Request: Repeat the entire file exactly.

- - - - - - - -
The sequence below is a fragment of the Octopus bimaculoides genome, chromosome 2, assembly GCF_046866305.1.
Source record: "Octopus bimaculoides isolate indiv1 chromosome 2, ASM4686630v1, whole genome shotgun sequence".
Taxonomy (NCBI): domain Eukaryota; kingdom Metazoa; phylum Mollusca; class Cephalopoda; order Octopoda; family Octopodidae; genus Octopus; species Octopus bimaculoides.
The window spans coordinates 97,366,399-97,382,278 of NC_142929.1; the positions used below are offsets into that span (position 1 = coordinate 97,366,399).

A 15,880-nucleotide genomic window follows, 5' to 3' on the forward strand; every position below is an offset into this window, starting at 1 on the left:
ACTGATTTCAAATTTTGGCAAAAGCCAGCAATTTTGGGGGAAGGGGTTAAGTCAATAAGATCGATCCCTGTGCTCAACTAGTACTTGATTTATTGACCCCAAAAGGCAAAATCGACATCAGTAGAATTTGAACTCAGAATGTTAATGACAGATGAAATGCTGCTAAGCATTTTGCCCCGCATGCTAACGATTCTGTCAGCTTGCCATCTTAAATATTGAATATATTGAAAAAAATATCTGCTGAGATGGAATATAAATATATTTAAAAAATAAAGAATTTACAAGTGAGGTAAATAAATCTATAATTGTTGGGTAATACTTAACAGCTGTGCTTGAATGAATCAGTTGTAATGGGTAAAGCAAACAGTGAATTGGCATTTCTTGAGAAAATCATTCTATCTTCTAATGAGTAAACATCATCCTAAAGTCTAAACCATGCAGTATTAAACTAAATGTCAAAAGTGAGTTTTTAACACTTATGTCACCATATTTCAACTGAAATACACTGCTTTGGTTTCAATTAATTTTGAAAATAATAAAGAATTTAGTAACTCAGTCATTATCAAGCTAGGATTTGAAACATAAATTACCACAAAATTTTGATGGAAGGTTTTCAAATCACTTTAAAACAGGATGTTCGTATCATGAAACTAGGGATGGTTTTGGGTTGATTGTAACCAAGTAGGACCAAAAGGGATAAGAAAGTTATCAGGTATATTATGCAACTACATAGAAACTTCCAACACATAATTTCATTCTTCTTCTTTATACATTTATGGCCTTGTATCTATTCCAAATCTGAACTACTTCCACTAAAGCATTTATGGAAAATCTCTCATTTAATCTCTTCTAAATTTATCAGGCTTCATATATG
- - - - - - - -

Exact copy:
The sequence below is a fragment of the Octopus bimaculoides genome, chromosome 2, assembly GCF_046866305.1.
Source record: "Octopus bimaculoides isolate indiv1 chromosome 2, ASM4686630v1, whole genome shotgun sequence".
Taxonomy (NCBI): domain Eukaryota; kingdom Metazoa; phylum Mollusca; class Cephalopoda; order Octopoda; family Octopodidae; genus Octopus; species Octopus bimaculoides.
The window spans coordinates 97,366,399-97,382,278 of NC_142929.1; the positions used below are offsets into that span (position 1 = coordinate 97,366,399).

A 15,880-nucleotide genomic window follows, 5' to 3' on the forward strand; every position below is an offset into this window, starting at 1 on the left:
ACTGATTTCAAATTTTGGCAAAAGCCAGCAATTTTGGGGGAAGGGGTTAAGTCAATAAGATCGATCCCTGTGCTCAACTAGTACTTGATTTATTGACCCCAAAAGGCAAAATCGACATCAGTAGAATTTGAACTCAGAATGTTAATGACAGATGAAATGCTGCTAAGCATTTTGCCCCGCATGCTAACGATTCTGTCAGCTTGCCATCTTAAATATTGAATATATTGAAAAAAATATCTGCTGAGATGGAATATAAATATATTTAAAAAATAAAGAATTTACAAGTGAGGTAAATAAATCTATAATTGTTGGGTAATACTTAACAGCTGTGCTTGAATGAATCAGTTGTAATGGGTAAAGCAAACAGTGAATTGGCATTTCTTGAGAAAATCATTCTATCTTCTAATGAGTAAACATCATCCTAAAGTCTAAACCATGCAGTATTAAACTAAATGTCAAAAGTGAGTTTTTAACACTTATGTCACCATATTTCAACTGAAATACACTGCTTTGGTTTCAATTAATTTTGAAAATAATAAAGAATTTAGTAACTCAGTCATTATCAAGCTAGGATTTGAAACATAAATTACCACAAAATTTTGATGGAAGGTTTTCAAATCACTTTAAAACAGGATGTTCGTATCATGAAACTAGGGATGGTTTTGGGTTGATTGTAACCAAGTAGGACCAAAAGGGATAAGAAAGTTATCAGGTATATTATGCAACTACATAGAAACTTCCAACACATAATTTCATTCTTCTTCTTTATACATTTATGGCCTTGTATCTATTCCAAATCTGAACTACTTCCACTAAAGCATTTATGGAAAATCTCTCATTTAATCTCTTCTAAATTTATCAGGCTTCATATATG